The commissioner starts a challenge by applying to the Competition Tribunal for an order to fix the anti-competitive problems caused by the merger. The commissioner must prove the deal will likely cause a “substantial lessening or prevention of competition.”
Once he does that, he must show how his proposed remedy will bring the level of anti-competitive harm below the substantial level.
Parties that propose alternatives to the commissioner’s remedy must convince the tribunal their remedy is adequate and achievable. Sometimes the commissioner and the parties are able to agree on a remedy to settle a contested case. This can then be filed as a consent agreement, which is binding on both sides.
Upending the merger review process
The Rogers-Shaw decision upends the merger review process in two ways. First, allowing post-litigation changes removes the incentive for parties to work with the commissioner to resolve competition issues in the early stages of merger review.
For parties seeking a remedy the commissioner objects to, a late deal change is a way they can propose a remedy. Baking a remedy directly into a deal means the remedy isn’t looked at separately from the overall question of whether the deal is anti-competitive.
This means parties don’t have to show their remedy is likely to work — it’s assumed to. More importantly, since the remedy is not enshrined in a formal tribunal order, there is no legal mechanism to ensure the parties follow through.
Crafting effective alternatives to court orders to ensure parties keep their promises is difficult, as we have seen in the continued delay in the final approval of the Rogers-Shaw deal by Champagne.
Second, merger challenges take months of preparation. To do this properly, the Competition Bureau has to know what deal it’s looking at so it can build a strong case.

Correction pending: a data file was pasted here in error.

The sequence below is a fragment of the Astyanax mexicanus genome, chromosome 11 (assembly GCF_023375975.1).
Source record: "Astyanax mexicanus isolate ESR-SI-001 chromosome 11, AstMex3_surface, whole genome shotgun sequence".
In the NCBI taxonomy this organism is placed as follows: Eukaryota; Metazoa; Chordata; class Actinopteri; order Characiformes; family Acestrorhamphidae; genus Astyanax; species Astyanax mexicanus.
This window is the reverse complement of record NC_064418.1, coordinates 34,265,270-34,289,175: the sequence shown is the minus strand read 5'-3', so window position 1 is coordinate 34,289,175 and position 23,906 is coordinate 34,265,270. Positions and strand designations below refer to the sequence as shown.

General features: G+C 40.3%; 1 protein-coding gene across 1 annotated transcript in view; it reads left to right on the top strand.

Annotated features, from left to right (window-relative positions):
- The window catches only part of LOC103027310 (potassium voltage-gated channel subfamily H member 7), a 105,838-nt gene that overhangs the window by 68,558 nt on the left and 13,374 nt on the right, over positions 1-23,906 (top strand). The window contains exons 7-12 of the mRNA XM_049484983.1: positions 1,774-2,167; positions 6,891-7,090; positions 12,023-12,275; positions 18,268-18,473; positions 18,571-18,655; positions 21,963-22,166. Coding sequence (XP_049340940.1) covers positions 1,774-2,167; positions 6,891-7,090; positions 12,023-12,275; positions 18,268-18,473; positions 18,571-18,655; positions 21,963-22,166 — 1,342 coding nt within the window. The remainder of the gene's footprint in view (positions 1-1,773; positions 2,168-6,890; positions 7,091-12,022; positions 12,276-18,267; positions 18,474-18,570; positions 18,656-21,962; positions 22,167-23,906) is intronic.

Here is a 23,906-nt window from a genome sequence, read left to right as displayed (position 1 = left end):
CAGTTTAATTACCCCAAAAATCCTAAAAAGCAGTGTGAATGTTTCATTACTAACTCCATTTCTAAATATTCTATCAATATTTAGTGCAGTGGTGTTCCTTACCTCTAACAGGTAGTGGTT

When a deal is substantially modified after the commissioner files a formal application, he has to adjust his evidence and strategy on the fly. In Rogers-Shaw, the tribunal and the Federal Court of Appeal said there was no unfairness to the commissioner, but this ignores the potential for strategic abuse of the rule in future cases.
Proposals for reform
While it can sometimes take years to change judge-made rules, the second phase of competition law reform, expected in the coming year, gives us a chance to nip the issues raised by Rogers-Shaw in the bud.
Here are two ideas for how to strike a balance between the need for flexibility when deals change after litigation starts, and ensuring merger review serves the public interest.
First, when post-challenge deal modifications incorporate remedies, parties should have to convince the tribunal these remedies are sufficient to address any anti-competitive concerns, unless the commissioner agrees they are adequate.
This ensures private parties cannot choose their own remedy without convincing the commissioner or tribunal it’s in the public interest. This should discourage self-serving low-ball remedy offers.
Second, there must be conditions that determine when a deal change is too late or too significant to be folded into an ongoing merger challenge, without putting an unfair or unreasonable burden on the commissioner or harming public interest.
One solution is to create a default rule saying major post-challenge changes to the original deal require a new notification, triggering a fresh review, unless parties can prove it’s not needed. This would allow the commissioner to study a new deal properly, ultimately leading to a faster resolution without litigation.